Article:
New elections have been scheduled for October 2015, after the junta oversees reforms aimed at cleaning up politics. A new and more democratic constitution is under preparation.
Accordingly, TAT pulled out all stops in showcasing the country, arranging visits to some of its most exquisite parts, all of which reflected the calm beauty Thailand and its people are known for, without any signs of tension or unrest. “Thailand Happiness” was the official theme of the trip, which began in Bangkok in late July with a gala reception followed by a street festival, seemingly attended by a good portion of the city’s eight million residents.
As befits a VIP tour that was also sponsored by El Al, our magical journey began with complimentary (domestic) champagne in our first-class cabin, whose fully reclining seats enabled a restful sleep all the way to Bangkok. It was uphill from then on out.
The gala reception that began our week’s tour was the highlight of our first two days in the country, spent touring such must-see sites in the teeming urban capital as the royal palace. Our base was a new, cutting-edge skyscraper hotel, the Sofitel.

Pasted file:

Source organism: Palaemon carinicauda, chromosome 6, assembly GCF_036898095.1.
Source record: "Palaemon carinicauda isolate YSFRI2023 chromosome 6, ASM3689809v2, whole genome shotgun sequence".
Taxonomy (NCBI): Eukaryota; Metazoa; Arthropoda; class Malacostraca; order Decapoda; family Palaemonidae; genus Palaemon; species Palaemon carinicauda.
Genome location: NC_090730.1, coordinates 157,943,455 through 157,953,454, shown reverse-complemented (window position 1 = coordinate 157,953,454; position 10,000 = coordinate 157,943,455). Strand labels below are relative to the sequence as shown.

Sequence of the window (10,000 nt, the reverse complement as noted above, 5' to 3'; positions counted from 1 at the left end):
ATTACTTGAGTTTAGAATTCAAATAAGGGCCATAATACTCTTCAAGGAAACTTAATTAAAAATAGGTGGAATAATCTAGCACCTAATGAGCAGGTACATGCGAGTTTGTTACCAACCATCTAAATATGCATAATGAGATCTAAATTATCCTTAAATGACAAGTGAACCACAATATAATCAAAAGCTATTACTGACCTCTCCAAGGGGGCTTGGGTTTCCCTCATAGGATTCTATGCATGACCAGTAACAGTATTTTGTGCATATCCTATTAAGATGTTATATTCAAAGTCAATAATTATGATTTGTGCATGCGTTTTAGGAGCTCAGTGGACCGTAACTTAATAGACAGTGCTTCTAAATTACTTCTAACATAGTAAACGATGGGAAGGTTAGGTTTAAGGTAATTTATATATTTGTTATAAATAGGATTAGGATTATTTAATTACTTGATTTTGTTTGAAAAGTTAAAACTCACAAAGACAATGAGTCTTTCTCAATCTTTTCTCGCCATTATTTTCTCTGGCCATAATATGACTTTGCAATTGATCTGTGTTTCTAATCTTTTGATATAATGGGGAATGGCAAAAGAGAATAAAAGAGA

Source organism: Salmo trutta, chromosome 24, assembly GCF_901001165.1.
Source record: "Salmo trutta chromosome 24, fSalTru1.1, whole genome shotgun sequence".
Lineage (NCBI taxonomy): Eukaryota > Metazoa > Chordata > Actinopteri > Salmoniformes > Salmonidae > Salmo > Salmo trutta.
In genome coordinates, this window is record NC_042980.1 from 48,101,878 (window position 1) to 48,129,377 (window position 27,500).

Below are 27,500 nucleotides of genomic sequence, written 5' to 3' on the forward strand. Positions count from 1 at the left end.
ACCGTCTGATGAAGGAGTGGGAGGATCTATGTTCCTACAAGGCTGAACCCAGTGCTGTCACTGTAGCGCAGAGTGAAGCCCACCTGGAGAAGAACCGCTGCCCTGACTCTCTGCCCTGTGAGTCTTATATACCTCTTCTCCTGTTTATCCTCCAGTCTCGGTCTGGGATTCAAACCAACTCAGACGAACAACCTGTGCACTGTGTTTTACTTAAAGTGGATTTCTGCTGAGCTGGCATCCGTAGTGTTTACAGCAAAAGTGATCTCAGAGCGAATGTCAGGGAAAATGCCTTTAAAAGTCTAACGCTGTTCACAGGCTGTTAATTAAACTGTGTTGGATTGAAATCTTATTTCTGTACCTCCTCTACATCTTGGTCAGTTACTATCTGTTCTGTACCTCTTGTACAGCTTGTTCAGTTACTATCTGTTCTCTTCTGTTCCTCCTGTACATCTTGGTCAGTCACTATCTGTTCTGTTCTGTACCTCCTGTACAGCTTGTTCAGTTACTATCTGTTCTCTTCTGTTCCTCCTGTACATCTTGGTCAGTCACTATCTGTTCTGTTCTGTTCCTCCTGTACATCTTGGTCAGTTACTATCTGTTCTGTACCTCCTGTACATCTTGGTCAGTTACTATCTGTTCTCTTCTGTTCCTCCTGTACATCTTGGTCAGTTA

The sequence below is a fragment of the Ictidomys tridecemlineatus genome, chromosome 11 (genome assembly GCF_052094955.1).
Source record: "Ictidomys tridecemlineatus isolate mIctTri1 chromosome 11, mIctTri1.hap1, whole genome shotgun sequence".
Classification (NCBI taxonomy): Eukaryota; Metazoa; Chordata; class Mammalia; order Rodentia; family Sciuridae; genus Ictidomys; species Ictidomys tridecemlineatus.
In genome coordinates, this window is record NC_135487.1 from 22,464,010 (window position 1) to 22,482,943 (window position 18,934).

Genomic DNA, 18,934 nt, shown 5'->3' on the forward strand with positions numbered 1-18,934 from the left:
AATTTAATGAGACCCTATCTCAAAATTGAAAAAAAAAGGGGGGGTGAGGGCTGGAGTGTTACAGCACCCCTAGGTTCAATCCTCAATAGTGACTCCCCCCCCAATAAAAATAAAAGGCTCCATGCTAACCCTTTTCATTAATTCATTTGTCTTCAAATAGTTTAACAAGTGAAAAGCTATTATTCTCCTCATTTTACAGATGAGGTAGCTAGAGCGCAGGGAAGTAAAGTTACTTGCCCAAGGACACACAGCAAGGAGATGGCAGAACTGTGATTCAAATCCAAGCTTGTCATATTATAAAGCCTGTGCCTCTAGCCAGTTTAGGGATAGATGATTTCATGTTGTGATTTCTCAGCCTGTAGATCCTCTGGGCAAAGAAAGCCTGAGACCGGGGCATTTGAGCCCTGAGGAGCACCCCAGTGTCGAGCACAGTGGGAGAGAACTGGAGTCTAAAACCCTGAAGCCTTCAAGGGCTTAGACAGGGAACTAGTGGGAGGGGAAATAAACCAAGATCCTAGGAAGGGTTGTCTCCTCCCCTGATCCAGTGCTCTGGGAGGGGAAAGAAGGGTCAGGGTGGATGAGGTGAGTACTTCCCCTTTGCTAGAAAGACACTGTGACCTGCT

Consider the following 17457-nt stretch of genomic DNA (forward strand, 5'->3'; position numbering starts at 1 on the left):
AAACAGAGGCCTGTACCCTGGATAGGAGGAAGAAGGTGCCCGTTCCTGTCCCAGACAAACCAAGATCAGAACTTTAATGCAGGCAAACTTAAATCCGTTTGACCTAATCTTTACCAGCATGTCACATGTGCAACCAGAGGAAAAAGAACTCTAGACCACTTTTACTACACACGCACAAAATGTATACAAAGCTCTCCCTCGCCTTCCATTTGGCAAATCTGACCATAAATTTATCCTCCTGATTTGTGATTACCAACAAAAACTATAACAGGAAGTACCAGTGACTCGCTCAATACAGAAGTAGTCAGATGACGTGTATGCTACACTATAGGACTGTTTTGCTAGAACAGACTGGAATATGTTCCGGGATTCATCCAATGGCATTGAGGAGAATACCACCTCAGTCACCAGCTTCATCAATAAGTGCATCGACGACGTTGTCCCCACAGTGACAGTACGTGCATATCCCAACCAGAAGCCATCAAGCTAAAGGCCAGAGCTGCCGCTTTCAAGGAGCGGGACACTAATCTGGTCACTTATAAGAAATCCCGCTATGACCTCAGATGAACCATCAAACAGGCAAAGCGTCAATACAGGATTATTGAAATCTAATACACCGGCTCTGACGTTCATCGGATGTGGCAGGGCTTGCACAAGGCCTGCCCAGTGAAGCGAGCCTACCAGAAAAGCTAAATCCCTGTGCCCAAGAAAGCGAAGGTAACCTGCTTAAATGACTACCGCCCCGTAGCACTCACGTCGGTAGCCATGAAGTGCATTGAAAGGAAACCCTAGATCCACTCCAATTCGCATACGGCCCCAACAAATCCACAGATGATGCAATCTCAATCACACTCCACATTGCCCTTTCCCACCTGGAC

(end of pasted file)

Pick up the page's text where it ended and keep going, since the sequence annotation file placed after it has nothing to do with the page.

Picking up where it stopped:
Not your ordinary 30-story pension with a pool deck outside the 10th floor, the French luxury hotel brand is a true work of art, whose floors and public areas were designed by leading Thai architects in groups according to the five elements: earth, water, fire, wood and metal. For example, in my wood element room, different grains of wood and indirect lighting interacted to create a feeling of being in a work of art, a calmness that was a total relief from the bustle of the city.